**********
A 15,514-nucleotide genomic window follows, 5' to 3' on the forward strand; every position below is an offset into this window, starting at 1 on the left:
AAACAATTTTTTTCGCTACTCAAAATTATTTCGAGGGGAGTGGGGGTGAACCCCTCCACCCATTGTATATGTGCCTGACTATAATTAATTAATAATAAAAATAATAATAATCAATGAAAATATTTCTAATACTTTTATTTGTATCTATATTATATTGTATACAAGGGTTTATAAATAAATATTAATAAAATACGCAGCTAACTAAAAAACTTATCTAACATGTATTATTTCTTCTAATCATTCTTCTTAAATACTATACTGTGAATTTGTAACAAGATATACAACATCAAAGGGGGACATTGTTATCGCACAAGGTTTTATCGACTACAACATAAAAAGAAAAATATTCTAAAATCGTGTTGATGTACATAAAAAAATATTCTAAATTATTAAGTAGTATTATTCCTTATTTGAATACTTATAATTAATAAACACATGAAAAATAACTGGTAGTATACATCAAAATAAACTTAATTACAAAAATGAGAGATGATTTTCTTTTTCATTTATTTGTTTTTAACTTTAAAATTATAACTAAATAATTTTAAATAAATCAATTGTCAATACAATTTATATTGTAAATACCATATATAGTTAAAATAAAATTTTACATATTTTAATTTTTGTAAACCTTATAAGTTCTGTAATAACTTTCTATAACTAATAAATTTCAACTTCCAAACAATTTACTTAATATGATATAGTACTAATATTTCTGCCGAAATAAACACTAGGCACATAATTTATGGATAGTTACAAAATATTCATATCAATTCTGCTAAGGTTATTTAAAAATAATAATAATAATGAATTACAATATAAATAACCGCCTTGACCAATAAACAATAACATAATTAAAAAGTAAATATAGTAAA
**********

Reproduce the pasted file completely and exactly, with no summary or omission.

A 15,514-nucleotide genomic window follows, 5' to 3' on the forward strand; every position below is an offset into this window, starting at 1 on the left:
AAACAATTTTTTTCGCTACTCAAAATTATTTCGAGGGGAGTGGGGGTGAACCCCTCCACCCATTGTATATGTGCCTGACTATAATTAATTAATAATAAAAATAATAATAATCAATGAAAATATTTCTAATACTTTTATTTGTATCTATATTATATTGTATACAAGGGTTTATAAATAAATATTAATAAAATACGCAGCTAACTAAAAAACTTATCTAACATGTATTATTTCTTCTAATCATTCTTCTTAAATACTATACTGTGAATTTGTAACAAGATATACAACATCAAAGGGGGACATTGTTATCGCACAAGGTTTTATCGACTACAACATAAAAAGAAAAATATTCTAAAATCGTGTTGATGTACATAAAAAAATATTCTAAATTATTAAGTAGTATTATTCCTTATTTGAATACTTATAATTAATAAACACATGAAAAATAACTGGTAGTATACATCAAAATAAACTTAATTACAAAAATGAGAGATGATTTTCTTTTTCATTTATTTGTTTTTAACTTTAAAATTATAACTAAATAATTTTAAATAAATCAATTGTCAATACAATTTATATTGTAAATACCATATATAGTTAAAATAAAATTTTACATATTTTAATTTTTGTAAACCTTATAAGTTCTGTAATAACTTTCTATAACTAATAAATTTCAACTTCCAAACAATTTACTTAATATGATATAGTACTAATATTTCTGCCGAAATAAACACTAGGCACATAATTTATGGATAGTTACAAAATATTCATATCAATTCTGCTAAGGTTATTTAAAAATAATAATAATAATGAATTACAATATAAATAACCGCCTTGACCAATAAACAATAACATAATTAAAAAGTAAATATAGTAAA